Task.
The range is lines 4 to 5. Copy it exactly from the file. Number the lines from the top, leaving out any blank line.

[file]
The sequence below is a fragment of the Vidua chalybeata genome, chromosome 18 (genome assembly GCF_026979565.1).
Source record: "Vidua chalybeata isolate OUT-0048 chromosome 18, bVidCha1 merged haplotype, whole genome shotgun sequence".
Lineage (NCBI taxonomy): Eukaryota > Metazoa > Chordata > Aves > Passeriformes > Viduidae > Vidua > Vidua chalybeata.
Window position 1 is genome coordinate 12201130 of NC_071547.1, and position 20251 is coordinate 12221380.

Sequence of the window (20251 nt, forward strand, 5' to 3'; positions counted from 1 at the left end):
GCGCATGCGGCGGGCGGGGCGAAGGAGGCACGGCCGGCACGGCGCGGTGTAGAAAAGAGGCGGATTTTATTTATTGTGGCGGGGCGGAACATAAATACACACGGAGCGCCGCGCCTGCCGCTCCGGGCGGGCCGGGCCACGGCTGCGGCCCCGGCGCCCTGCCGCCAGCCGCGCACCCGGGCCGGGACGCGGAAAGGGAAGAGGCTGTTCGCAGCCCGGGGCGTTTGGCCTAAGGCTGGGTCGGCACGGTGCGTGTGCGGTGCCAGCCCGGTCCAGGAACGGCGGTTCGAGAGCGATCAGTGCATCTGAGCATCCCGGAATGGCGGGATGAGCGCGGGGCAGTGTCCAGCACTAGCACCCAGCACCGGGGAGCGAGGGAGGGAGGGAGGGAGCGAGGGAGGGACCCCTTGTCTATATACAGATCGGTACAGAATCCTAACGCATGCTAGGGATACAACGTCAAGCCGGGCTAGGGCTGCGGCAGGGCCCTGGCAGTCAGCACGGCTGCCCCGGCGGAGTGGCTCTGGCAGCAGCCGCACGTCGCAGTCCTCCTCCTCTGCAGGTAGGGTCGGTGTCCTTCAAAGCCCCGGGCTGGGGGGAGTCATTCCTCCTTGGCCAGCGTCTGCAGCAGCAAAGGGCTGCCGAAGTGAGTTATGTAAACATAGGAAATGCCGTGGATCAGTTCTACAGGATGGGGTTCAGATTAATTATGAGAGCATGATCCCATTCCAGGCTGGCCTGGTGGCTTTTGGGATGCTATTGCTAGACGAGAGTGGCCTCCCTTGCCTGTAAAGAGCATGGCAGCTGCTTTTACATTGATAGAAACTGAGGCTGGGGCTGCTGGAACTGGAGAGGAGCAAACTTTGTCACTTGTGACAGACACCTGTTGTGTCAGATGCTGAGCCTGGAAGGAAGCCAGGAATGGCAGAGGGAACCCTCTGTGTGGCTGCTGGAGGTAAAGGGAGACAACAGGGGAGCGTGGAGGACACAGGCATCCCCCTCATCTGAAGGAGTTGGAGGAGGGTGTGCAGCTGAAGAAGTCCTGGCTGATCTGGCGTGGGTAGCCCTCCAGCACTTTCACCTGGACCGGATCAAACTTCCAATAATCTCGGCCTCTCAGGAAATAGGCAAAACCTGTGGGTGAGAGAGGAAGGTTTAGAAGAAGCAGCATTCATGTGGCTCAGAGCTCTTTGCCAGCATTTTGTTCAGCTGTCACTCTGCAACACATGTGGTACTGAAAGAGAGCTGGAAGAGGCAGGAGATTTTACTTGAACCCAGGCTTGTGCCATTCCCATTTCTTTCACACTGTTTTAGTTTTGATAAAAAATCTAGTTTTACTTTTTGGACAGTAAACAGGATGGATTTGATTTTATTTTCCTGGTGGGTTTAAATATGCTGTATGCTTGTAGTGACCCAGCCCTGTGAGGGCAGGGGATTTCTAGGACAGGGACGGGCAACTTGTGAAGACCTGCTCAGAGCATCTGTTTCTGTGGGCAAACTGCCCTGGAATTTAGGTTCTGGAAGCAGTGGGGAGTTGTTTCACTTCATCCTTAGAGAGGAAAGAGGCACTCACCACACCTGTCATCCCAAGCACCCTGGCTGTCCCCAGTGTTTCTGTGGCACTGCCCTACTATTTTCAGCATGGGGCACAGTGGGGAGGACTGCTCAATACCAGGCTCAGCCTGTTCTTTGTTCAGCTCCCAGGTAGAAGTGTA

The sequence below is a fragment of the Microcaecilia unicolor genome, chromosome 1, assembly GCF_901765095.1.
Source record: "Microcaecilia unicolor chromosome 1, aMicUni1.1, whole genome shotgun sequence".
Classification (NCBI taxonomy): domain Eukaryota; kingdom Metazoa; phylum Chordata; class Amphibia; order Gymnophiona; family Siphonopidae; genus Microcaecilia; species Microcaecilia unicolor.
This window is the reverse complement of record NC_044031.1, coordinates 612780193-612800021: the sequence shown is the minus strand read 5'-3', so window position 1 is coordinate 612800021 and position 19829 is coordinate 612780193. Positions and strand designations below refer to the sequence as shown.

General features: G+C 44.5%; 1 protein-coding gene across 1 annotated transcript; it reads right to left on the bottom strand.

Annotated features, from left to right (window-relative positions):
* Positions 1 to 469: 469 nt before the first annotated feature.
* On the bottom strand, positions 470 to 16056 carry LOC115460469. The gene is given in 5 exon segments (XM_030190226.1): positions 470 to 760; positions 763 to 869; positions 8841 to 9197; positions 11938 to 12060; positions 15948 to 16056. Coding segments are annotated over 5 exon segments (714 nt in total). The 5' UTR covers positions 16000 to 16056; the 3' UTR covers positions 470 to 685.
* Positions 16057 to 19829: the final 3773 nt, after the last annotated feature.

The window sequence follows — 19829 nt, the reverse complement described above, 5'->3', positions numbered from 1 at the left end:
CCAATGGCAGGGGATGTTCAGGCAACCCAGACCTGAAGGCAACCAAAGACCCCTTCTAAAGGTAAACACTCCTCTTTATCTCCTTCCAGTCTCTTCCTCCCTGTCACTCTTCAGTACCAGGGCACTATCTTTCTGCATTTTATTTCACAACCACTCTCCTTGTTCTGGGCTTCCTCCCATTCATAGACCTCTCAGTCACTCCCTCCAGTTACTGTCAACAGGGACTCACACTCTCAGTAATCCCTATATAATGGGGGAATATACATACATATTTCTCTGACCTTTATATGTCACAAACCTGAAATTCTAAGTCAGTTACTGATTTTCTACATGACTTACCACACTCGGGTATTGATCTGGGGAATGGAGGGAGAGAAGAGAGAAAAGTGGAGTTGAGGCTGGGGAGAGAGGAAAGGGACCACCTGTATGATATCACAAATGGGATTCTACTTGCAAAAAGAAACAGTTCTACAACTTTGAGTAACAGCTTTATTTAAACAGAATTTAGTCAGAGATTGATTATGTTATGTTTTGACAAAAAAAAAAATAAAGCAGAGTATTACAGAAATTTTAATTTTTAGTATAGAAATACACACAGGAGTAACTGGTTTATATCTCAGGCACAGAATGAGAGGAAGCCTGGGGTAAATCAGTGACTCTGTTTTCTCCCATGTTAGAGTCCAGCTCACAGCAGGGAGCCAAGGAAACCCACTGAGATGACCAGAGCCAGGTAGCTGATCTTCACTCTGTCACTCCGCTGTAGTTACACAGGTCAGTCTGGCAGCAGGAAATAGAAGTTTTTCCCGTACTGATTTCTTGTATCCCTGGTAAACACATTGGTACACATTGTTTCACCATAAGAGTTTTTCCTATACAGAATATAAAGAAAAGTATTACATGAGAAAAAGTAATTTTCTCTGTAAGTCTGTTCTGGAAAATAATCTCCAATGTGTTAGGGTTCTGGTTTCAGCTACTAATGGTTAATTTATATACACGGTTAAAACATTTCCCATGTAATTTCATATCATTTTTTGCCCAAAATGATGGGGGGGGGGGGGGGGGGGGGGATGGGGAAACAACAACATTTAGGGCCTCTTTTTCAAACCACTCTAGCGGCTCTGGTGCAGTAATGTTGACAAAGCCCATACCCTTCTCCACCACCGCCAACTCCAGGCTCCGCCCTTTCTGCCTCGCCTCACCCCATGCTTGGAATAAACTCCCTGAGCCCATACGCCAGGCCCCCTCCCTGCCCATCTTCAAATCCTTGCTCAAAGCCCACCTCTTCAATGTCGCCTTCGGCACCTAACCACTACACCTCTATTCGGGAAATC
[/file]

Window position 1 is genome coordinate 12201130 of NC_071547.1, and position 20251 is coordinate 12221380.

Sequence of the window (20251 nt, forward strand, 5' to 3'; positions counted from 1 at the left end):